The burning of the fossil fuels is considered as the major contributor towards climate change. Some of the most devastating impacts of climate change include warming oceans, melting glaciers, suffocating oceans, etc. It is predicted that by the year 2050, the climate change alone threatens the extinction of approximately one quarter or more of all species on land. Due to the acidity of oceans, suffocation of oceans and warming oceans, it is also forecasted that species in the oceans or in fresh water are also at great risk from climate change.
Species like coral reefs that live in the ecosystem are highly sensitive to warming temperatures. Climate change is considered as a threat to species because they have evolved to live within certain temperature ranges. When the ecosystem in which species lives, experiences a temperature change, the species cannot adapt to the new temperatures, putting a question on their survival.
Climate researcher Prof. Midgley suggest that rapid changes in climate accelerate biodiversity loss as it damages the ecosystem. Prof. further suggests that limiting the increase in global temperature to 1.5 degrees may also prove hazardous in case it is not guided by careful analysis. Prof. also told that biofuels may generate fewer emissions than fossil fuels but to making way for biofuel by the clearing of natural vegetation can reduce carbon storage and extract a high price in biodiversity and ecosystem services.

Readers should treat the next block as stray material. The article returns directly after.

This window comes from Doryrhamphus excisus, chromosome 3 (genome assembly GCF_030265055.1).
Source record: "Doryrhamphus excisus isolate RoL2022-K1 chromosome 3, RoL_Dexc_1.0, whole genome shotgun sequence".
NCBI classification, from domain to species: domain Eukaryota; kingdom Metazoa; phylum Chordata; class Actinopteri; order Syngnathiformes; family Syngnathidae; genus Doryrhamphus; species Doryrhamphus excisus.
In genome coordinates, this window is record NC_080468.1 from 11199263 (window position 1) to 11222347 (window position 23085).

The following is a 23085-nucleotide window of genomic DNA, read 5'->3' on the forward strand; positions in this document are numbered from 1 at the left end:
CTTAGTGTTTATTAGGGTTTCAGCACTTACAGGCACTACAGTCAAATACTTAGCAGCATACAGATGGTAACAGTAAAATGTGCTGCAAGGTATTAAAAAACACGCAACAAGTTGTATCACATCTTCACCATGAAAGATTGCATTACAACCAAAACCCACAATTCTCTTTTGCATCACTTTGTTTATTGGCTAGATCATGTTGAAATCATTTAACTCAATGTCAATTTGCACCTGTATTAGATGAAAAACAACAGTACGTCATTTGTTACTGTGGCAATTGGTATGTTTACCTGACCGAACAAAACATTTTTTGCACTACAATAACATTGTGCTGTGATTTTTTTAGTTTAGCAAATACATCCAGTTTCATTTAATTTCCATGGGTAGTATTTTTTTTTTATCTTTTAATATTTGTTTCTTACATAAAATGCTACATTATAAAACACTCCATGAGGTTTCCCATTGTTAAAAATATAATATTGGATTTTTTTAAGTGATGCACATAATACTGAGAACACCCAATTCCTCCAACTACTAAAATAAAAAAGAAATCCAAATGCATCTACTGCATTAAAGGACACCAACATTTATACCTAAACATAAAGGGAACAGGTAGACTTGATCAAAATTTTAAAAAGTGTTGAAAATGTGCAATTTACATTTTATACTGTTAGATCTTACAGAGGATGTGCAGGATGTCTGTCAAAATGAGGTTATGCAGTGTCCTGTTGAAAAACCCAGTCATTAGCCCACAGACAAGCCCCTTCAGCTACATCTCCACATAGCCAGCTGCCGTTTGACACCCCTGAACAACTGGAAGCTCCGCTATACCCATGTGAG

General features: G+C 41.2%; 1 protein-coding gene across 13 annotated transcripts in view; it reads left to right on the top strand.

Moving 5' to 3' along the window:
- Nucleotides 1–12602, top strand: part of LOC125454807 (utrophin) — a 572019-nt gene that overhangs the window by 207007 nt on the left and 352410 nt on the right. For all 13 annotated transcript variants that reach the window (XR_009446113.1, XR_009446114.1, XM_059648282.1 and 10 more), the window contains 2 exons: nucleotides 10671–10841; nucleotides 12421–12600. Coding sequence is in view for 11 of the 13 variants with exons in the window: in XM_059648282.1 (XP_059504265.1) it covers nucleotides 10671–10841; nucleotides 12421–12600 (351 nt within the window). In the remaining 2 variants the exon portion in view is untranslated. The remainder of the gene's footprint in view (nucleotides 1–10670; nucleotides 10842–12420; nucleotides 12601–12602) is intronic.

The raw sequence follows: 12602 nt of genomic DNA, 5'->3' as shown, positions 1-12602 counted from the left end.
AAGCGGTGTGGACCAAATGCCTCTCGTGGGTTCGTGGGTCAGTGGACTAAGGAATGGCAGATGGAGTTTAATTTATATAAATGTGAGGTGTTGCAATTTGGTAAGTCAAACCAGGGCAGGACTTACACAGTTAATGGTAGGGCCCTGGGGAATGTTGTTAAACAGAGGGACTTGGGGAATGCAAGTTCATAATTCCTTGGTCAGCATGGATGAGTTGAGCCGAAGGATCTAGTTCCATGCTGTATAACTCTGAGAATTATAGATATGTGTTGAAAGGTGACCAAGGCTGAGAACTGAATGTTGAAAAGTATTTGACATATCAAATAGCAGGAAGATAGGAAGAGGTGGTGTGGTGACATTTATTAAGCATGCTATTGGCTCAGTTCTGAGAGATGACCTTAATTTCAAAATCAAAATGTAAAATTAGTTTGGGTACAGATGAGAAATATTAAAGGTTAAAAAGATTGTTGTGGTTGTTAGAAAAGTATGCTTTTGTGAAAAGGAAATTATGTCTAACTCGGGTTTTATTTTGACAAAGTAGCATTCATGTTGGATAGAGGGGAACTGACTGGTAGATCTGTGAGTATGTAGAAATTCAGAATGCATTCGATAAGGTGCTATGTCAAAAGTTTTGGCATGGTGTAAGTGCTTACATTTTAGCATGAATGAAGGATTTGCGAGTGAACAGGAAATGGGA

Putting stress on biodiversity protection, Prof. Midgley, suggests that climate change mitigation and adaptation can be achieved by protecting biodiversity. Protecting biodiversity along with combining other efforts to reduce emissions of greenhouse gasses can make major contributions to climate mitigation.
Climate change means ocean change
In the published interview, researcher Ove Hoegh-Guldberg suggests that due to rapidly increasing greenhouse gas concentrations, the ocean ecosystem is experiencing conditions that have not been seen for millions of years. He further suggested that climate change has gone beyond death, extinctions and habitat loss.
The oceans are getting warmer due to climate change and global warming. Owing to this, fundamental processes are being altered, making it change in the ocean ecosystem. The solubility of oxygen in warm water is low. Due to this, the ocean water is experiencing depreciation in the level of oxygen. Because of this, some of the species are moving from areas having low oxygen to areas having higher oxygen. This mobility of marine species is offering a tremendous impact on the overall ecosystem.
Acidification of ocean water is also disturbing the biodiversity in oceans. The emission of Co2 on land is also impacting the ocean water as it gets dissolved in the ocean, making these more acidic. These changes in the oceans’ chemistry disrupt the ability of plants and animals in the sea to make shells and skeletons of calcium carbonate- depleting carbonate ions in the ocean — the building blocks for many marine organisms.
Researches and studies are clearly indicating that climate change is adversely impacting biodiversity. These impacts are considered as quite far as are visible.